Clinicians Combine IPL, Heat Pulsation in Dry Eye Treatment Plan


McGee S, Devries D. Aesthetics in Optometry – A Therapeutic Approach. Presented at: Vision Expo East; Orlando Florida; 2-5 June 2021.

Disclosures: Devries and McGee claim to be Lumenis consultants.

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ORLANDO – Two practitioners pleaded for a therapy package for diseases of the ocular surface comprising four sessions with intense pulsed light and one with thermal pulsation in the office.

Selina R. McGee, DO, FAAO, and Douglas K. Devries, OD, stated that this treatment regimen is appropriate for patients with moderate to severe dry eye, meibomian gland dysfunction (MGD) or blepharitis.

McGee performs a number of dry eye diagnostic tests at her clinic. She said she was starting with the Standardized Dry Eye Patient Assessment Questionnaire (SPEED).

“If they answer positively to two of the SPEED questions, we proceed with the tests,” she said, which includes tear osmolarity, InflammaDry (Quidel), lissamine green stain and fluorescein, time to tear rupture, tear meniscus height and meibomian gland assessment and imaging.

“There should be a catch rate of around 30%,” she said.

“Press down on the meibomian gland,” Devries said. “If it looks like baby oil or olive oil, it’s okay. Otherwise, it is not. If I don’t take care of it, it will improve.

One in 10 people are affected by rosacea, he said.

“If they have rosacea, they probably have MGD,” Devries said.

McGee noted that ocular rosacea often presents before skin rosacea.

“Sometimes we’re the first-line diagnosis,” she said.

Devries said it’s important to tell patients that you understand why they are having their symptoms because they often think it’s right on their mind.

“Some of them suffer for years before they seek help,” McGee added. “These patients are loyal, no matter how confident they are.”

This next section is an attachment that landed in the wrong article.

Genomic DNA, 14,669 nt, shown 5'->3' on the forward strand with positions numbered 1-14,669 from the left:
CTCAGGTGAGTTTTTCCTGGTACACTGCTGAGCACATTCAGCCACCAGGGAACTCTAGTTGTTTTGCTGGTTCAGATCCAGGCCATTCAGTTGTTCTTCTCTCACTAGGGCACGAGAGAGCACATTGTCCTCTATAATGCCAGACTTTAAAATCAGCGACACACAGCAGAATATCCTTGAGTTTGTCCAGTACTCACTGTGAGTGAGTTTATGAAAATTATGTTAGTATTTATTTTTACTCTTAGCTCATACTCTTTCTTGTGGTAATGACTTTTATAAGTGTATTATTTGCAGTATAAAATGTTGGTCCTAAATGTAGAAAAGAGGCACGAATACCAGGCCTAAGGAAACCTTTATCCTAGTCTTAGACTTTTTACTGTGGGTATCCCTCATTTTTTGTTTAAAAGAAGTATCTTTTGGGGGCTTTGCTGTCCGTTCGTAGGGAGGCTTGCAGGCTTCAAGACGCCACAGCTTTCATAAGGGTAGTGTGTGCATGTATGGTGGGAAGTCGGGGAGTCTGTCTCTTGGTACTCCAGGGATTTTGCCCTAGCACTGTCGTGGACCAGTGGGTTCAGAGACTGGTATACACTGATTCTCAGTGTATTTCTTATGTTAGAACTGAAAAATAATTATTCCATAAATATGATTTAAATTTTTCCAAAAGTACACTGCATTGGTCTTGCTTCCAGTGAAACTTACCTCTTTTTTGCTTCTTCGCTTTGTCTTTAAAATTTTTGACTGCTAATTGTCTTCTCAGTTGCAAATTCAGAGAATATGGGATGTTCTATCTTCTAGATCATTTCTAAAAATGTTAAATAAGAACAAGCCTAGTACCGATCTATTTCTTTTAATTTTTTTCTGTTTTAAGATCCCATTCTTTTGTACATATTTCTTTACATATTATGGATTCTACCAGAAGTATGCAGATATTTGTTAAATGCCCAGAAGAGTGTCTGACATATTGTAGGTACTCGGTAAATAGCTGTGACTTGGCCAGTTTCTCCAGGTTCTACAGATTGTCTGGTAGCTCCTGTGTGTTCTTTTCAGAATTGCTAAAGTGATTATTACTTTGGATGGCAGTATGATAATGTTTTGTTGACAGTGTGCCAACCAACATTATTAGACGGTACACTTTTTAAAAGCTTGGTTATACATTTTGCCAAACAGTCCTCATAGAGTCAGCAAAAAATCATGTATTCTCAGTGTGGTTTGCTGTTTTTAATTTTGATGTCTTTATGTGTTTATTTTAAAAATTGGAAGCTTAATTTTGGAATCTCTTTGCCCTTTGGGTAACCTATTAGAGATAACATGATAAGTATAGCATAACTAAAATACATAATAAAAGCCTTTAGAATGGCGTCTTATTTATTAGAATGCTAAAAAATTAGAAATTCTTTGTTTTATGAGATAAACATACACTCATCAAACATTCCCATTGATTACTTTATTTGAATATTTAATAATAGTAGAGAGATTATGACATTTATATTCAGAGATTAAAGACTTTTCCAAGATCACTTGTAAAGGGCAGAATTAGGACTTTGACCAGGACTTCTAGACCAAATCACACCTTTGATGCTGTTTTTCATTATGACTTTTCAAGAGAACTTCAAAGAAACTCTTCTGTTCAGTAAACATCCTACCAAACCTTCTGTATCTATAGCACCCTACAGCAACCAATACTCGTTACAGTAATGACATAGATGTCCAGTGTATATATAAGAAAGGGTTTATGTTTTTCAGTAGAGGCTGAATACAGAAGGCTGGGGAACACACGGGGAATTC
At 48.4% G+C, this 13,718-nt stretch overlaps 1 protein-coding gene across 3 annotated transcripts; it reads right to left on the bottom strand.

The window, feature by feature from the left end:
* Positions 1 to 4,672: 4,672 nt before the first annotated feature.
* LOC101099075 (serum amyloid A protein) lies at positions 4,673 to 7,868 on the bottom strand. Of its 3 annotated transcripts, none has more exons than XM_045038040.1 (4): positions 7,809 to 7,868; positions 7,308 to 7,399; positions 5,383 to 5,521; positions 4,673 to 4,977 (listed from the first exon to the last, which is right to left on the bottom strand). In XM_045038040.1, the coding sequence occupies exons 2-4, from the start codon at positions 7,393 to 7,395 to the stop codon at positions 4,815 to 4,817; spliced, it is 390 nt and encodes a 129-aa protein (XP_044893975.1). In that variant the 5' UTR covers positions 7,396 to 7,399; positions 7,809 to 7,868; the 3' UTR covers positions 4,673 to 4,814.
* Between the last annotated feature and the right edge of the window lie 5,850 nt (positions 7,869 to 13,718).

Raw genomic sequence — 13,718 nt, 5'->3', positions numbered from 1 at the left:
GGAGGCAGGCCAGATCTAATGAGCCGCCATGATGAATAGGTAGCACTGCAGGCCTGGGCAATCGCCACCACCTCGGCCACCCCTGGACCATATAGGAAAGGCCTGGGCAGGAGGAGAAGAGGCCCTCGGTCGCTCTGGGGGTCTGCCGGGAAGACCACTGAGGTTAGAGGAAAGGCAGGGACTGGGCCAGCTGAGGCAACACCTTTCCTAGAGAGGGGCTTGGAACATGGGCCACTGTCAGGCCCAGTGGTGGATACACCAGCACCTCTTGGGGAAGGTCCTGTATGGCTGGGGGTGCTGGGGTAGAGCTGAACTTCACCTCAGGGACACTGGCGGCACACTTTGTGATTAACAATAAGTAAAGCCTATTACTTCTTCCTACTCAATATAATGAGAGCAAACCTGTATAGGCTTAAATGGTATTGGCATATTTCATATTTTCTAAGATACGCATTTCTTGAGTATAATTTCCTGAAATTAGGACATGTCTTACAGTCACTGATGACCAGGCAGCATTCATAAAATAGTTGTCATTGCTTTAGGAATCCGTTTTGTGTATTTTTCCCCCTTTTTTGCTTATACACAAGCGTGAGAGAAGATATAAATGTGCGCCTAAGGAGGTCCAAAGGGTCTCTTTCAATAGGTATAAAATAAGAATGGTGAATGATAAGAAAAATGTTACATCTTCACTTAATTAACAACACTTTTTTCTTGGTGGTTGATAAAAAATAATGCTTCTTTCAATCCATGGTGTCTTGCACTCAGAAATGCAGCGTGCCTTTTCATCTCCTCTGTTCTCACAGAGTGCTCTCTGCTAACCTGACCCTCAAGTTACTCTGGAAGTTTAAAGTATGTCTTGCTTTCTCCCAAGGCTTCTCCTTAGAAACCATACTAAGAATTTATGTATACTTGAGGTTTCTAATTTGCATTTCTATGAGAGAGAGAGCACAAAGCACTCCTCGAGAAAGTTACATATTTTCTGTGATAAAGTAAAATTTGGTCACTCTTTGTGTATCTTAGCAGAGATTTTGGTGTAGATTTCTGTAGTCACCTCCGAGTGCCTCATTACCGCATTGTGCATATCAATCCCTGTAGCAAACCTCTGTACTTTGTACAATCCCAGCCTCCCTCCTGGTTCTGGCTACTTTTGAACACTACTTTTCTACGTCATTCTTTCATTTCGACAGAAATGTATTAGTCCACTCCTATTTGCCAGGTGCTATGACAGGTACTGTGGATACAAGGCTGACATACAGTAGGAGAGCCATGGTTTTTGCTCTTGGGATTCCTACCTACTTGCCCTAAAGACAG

Intense Pulsed Light (IPL) was used to treat dry eye and meibomian gland dysfunction for several years until the recent FDA de novo approval in late April for the device from Lumenis, now marketed as ‘OptiLight.

Devries and McGee both have a Lumenis M22, which is used by dermatologists for vascular and pigmented lesions and hair removal. Dermatologists began to see improvements in their dry eye patients, which led to the initial off-label use in eye care.

The Fitzpatrick skin type scale should be used to determine the correct IPL setting, they said.

Contraindications to IPL include: infections, dysplastic nevi, concomitant skin conditions, active cold sores, open lacerations or abrasions, chronic or skin disease, recent sun exposure and tattoos , said McGee.

McGee and Devries recommended treating patients with IPL at 3 week intervals and then doing thermal pulses on the fourth IPL visit.

In preparation for IPL treatment, paper eye shields are placed over the patient’s eyes and isopropyl alcohol is used to remove makeup and oils from the face. Ultrasound coupling gel is applied to the face and the clinician and everyone else in the room should wear safety glasses.

Devries said he applied pulses from tragus to tragus and then the rest of the face and forehead for a more even treatment appearance.

“Stay at least 2mm away from any tattoo on the eyebrows or eyeliner,” McGee said, and also treat around a mustache or beard.

Then clean the treatment area and advise patients to avoid sun exposure and use sunscreen.

Devries said the head of the device will need to be replaced every 100,000 or so pulses, but that there are no click charges.

McGee noted that ODs are prohibited from performing this procedure in only three states.

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